Andre Iguodala is clearly the most valuable sixth man, but I'm not going to give every single award to the Warriors. Boris Diaw may not have the best numbers among sixth man candidates, but he's second to Iguodala in value. Having said that, neither one is the choice, because if Evan Turner is in real contention for a year-end award, there's no way I'm not voting for Evan Turner. ​

Rob Mahoney: Andre Iguodala, Warriors

1. Iguodala, 2. Thabo Sefolosha, 3. Will Barton

Were there any standout Sixth Man of the Year candidate this season, Iguodala would likely be upstaged on account of his mere 65 games played. But this year’s field just isn’t quite strong enough to rule him out on a technicality—not when Iguodala proved to be such an critical piece for what may be the best team in NBA history.

DeAntae Prince: Jamal Crawford, Clippers

1. Crawford, 2. Will Barton, 3. Andre Iguodala

The Clippers survived 45 games without Blake Griffin because Chris Paul, J.J. Redick, DeAndre Jordan and Jamal Crawford were there to pick up the pieces. Playing without Griffin between Dec. 26 and April 3, the Clippers relied on an uptick in production from its star players to make up the difference. Crawford played a large part in that, and his work this season should make him the first three-time sixth man award winner.

Jeremy Woo: J.J. Barea, Mavericks

1. Barea, 2. Andre Iguodala, 3. Jamal Crawford

OK, so this one’s admittedly out of left field, but as up-and-down as this weird, possibly over-the-hill Mavericks team has been, Barea’s contributions have stayed consistent. He’s especially picked it up since joining the starting lineup with Deron Williams out, leading Dallas to six straight wins and probably saving the team’s season before a groin injury put his final few games in doubt.  On a per-36 minute basis, Barea averaged 17.6 points and 6.5 assists. In 15 starts, he averaged 17.5 and five. When he’s scoring, Dallas tends to be winning (7–2 in his efforts of 20-plus). Though the Mavs don’t bring the glitzy team success factor, he’s been as crucial to his team’s success as any bench player. Without him, Dallas would be on the outside looking in. 

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​​Coach of the Year

Ben Golliver: Steve Kerr, Warriors

1. Kerr, 2. Dwane Casey, 3. Terry Stotts

This year’s Coach of the Year field is legitimately loaded: Golden State has two credible candidates on the official ballot (!) while Gregg Popovich, Dwane Casey, Terry Stotts, Brad Stevens, Steve Clifford, and Dave Joerger, among others, all have compelling cases. What’s the best way to sift through this deep list? Don’t overthink it: Reward Kerr for Golden State’s historic success and make up for last year’s snubbing (No offense to Atlanta’s Mike Budenholzer).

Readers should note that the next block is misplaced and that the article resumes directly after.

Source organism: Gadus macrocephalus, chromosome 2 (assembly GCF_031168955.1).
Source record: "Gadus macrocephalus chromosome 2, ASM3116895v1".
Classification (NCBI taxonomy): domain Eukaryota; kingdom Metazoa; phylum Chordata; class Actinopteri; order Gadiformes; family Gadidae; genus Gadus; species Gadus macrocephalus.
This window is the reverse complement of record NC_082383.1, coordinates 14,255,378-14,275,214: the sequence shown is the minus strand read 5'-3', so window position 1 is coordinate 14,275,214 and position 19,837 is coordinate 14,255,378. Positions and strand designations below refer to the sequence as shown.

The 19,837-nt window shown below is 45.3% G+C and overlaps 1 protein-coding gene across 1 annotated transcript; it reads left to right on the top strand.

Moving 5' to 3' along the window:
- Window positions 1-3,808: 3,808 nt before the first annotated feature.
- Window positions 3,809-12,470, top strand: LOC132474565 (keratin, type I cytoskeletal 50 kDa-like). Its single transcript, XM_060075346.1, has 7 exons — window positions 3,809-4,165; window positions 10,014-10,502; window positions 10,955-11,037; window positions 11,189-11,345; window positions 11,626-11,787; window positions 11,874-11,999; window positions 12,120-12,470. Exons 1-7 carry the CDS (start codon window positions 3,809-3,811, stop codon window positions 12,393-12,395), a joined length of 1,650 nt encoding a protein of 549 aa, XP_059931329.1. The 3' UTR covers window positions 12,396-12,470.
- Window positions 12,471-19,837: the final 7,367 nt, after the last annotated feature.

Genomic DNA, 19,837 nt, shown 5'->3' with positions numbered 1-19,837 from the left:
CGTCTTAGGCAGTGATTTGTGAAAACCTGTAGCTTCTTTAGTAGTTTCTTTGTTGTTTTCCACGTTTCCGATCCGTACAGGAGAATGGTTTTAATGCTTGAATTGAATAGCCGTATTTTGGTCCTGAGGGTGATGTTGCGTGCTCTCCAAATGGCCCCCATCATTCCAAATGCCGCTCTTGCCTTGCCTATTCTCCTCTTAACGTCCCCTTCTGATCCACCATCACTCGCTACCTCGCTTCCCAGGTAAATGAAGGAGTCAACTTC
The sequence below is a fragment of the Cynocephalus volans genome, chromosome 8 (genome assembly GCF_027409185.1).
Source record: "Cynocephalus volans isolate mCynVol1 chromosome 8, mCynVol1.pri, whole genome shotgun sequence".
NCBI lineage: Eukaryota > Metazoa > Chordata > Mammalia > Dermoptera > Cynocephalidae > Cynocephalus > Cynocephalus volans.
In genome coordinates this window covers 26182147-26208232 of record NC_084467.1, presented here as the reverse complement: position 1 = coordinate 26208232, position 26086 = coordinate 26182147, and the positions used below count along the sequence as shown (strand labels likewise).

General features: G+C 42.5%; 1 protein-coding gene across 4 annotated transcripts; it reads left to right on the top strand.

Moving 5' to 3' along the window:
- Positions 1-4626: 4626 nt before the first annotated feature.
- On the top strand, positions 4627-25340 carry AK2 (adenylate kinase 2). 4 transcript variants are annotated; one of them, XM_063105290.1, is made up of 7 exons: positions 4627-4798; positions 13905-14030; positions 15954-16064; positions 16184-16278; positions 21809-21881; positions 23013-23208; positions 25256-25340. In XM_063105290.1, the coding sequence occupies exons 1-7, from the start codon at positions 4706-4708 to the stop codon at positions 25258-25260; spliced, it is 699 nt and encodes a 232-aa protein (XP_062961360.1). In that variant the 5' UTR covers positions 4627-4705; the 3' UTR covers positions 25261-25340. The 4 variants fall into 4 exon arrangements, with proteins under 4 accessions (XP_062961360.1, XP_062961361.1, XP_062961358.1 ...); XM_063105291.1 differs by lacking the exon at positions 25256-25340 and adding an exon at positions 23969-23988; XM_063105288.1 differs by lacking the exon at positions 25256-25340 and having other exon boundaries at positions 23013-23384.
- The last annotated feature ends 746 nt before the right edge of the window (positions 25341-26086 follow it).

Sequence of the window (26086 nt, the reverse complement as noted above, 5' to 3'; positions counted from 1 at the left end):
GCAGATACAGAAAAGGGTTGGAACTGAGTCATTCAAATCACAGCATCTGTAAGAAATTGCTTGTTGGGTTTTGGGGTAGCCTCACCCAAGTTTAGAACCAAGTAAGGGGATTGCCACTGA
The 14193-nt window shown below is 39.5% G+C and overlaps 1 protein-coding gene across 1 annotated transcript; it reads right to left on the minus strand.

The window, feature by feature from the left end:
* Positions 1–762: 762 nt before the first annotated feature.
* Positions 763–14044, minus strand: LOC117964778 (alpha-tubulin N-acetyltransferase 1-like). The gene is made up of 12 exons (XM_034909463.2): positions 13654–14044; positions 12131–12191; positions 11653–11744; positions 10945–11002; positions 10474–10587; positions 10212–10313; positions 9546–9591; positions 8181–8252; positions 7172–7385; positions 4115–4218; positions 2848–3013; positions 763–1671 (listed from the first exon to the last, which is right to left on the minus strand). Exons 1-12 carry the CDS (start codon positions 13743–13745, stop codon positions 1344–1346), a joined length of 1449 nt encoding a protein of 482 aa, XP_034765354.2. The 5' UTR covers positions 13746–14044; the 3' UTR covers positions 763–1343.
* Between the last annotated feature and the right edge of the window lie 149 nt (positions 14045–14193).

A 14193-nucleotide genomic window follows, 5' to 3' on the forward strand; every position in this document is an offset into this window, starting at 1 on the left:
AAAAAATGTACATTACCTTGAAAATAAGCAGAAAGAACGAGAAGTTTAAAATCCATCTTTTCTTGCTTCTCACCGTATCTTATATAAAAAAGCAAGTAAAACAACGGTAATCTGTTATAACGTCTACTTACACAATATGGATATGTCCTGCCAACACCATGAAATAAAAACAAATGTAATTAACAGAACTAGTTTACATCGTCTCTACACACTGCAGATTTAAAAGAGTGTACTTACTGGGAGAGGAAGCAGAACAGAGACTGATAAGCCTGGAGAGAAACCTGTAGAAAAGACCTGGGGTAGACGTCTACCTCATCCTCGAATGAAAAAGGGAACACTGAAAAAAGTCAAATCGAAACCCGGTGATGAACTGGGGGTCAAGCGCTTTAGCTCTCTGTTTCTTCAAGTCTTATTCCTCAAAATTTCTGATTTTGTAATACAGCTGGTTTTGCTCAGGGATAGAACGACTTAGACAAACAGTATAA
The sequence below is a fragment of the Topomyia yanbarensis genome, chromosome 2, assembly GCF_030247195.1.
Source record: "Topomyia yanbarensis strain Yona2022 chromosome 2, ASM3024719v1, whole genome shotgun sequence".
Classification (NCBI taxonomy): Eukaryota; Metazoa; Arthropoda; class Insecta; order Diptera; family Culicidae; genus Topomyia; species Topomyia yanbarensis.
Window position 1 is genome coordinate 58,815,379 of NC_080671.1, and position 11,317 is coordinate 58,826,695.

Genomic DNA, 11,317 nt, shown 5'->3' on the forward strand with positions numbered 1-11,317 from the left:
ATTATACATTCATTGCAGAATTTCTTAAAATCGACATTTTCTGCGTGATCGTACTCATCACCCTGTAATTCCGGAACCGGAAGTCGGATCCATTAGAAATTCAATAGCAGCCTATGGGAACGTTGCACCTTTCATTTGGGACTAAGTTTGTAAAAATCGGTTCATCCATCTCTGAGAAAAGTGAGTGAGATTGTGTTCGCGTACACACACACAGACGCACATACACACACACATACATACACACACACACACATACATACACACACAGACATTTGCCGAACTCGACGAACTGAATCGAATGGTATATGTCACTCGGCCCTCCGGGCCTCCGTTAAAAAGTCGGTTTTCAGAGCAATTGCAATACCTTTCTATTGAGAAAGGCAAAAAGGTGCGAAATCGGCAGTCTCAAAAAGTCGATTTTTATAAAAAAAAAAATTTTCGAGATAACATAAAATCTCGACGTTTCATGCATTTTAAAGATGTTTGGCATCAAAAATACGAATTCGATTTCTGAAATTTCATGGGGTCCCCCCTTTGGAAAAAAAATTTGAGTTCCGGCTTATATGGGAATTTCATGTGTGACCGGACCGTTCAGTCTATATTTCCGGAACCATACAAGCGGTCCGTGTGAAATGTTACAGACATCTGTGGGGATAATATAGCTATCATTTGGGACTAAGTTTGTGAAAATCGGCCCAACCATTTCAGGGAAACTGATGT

After winning 67 games in his rookie season, Kerr further demonstrated his value during an extended health-related absence at the opening of 2015–16. Some teams would crumble or at least slip when led by a substitute teacher. Not the Warriors, who ripped off a record start under interim coach Luke Walton and then went on to win 72 (and counting) games thanks in part to the strong culture and foundation established by Kerr. His carefully cultivated philosophies on offense and defense have gotten the most out of his key players (Stephen Curry, Draymond Green and Klay Thompson) while also providing structure when multiple secondary contributors (Harrison Barnes, Andre Iguodala, Andrew Bogut) have missed time due to injuries. Finally, Kerr’s ability to manage pace, playing time and the mental grind that comes with a historic chase has helped keep his team happy, energetic and focused—three central keys to their success. 

Casey is a worthy runner-up, as he guided Toronto to its first 50-win campaign despite his lame-duck contract status. He successfully integrated many new faces (Cory Joseph, Bismack Biyombo, Luis Scola, Norman Powell) without taking anything away from his old guard offensive centerpieces (Kyle Lowry and DeMar DeRozan). Meanwhile, Stotts was dealt a bum off-season hand, losing four starters to trades and free agency, but he swiftly adapted his three-happy offense around scoring guards Damian Lillard and C.J. McCollum. As a result, he has returned an overachieving Portland team to the playoffs for the third straight year.